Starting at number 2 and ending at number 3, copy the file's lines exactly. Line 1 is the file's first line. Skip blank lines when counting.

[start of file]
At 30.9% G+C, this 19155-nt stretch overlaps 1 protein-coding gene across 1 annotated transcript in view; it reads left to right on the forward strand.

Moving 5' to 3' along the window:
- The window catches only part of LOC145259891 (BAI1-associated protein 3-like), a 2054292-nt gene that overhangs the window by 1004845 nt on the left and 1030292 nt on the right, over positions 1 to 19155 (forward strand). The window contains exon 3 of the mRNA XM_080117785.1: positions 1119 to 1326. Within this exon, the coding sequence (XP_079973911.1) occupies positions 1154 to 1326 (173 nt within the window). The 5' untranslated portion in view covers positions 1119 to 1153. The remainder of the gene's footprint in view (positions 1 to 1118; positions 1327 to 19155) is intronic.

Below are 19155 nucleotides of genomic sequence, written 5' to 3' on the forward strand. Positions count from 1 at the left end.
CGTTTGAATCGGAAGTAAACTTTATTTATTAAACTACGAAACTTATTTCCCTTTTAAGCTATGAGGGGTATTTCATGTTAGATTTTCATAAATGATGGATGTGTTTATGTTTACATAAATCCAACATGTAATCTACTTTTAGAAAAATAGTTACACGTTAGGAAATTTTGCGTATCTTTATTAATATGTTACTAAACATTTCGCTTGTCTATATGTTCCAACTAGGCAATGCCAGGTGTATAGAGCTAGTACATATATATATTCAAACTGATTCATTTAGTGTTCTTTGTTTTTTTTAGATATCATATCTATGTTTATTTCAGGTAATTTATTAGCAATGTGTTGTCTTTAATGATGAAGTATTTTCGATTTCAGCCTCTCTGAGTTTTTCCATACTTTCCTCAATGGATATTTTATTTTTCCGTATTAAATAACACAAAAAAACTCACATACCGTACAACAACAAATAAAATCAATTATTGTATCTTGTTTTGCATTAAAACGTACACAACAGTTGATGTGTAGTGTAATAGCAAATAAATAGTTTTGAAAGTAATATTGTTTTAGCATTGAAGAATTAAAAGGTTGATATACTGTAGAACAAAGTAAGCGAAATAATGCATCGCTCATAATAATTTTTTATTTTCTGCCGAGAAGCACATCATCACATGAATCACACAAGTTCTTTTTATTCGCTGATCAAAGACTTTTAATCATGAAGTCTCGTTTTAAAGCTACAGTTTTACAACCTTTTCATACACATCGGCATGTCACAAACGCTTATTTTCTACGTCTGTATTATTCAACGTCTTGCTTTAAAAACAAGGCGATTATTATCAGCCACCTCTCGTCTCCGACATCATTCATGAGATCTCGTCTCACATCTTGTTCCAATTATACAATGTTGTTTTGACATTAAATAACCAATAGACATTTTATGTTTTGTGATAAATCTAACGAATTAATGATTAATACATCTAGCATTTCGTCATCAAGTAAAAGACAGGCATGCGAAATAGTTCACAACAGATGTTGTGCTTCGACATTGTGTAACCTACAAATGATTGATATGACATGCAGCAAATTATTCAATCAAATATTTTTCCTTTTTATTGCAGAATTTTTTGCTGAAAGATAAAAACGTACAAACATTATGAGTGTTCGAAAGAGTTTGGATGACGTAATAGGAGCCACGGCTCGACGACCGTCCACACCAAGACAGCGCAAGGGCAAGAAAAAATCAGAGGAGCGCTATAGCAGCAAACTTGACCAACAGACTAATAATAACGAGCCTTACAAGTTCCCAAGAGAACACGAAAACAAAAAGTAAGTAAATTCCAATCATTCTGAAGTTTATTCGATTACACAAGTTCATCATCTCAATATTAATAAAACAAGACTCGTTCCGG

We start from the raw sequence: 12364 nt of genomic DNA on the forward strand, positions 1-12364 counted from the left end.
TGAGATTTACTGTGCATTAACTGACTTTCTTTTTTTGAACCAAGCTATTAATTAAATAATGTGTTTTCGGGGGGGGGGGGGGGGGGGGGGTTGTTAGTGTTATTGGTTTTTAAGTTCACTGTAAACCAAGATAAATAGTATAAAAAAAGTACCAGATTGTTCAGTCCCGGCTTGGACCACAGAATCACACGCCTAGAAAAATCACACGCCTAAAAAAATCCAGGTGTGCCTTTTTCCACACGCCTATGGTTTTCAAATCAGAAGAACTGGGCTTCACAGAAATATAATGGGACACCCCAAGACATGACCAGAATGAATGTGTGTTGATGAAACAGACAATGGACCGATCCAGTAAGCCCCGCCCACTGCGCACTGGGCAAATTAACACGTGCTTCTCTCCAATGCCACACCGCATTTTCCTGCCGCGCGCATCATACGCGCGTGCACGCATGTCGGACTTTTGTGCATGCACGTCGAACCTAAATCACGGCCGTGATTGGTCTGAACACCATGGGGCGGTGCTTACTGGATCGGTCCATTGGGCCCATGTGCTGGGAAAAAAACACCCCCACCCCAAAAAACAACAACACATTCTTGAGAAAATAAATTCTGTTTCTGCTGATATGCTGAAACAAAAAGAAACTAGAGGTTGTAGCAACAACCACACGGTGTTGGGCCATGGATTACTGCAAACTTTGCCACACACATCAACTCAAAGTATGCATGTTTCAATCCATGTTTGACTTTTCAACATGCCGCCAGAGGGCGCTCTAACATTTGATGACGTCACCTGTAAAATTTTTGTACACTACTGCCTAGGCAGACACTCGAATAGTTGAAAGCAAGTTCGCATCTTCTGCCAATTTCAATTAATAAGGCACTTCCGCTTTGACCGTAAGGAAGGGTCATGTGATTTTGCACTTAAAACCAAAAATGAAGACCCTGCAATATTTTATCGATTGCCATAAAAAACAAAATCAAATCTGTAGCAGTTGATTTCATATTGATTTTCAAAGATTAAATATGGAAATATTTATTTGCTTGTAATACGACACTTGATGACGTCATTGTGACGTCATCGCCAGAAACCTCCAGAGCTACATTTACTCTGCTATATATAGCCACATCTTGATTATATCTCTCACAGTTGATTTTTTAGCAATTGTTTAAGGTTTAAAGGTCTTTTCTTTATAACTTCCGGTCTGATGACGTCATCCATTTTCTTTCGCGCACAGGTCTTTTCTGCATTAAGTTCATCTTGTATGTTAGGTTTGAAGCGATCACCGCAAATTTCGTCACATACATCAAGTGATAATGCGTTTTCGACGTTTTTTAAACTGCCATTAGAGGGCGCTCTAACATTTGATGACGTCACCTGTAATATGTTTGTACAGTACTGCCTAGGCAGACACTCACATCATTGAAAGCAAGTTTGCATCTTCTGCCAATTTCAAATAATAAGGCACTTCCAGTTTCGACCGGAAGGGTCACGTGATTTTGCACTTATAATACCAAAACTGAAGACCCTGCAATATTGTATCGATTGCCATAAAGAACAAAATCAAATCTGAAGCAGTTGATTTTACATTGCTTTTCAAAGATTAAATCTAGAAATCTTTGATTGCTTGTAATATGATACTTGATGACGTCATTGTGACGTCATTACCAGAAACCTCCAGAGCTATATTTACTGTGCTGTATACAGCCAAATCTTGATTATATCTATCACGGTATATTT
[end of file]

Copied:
Moving 5' to 3' along the window:
- The window catches only part of LOC145259891 (BAI1-associated protein 3-like), a 2054292-nt gene that overhangs the window by 1004845 nt on the left and 1030292 nt on the right, over positions 1 to 19155 (forward strand). The window contains exon 3 of the mRNA XM_080117785.1: positions 1119 to 1326. Within this exon, the coding sequence (XP_079973911.1) occupies positions 1154 to 1326 (173 nt within the window). The 5' untranslated portion in view covers positions 1119 to 1153. The remainder of the gene's footprint in view (positions 1 to 1118; positions 1327 to 19155) is intronic.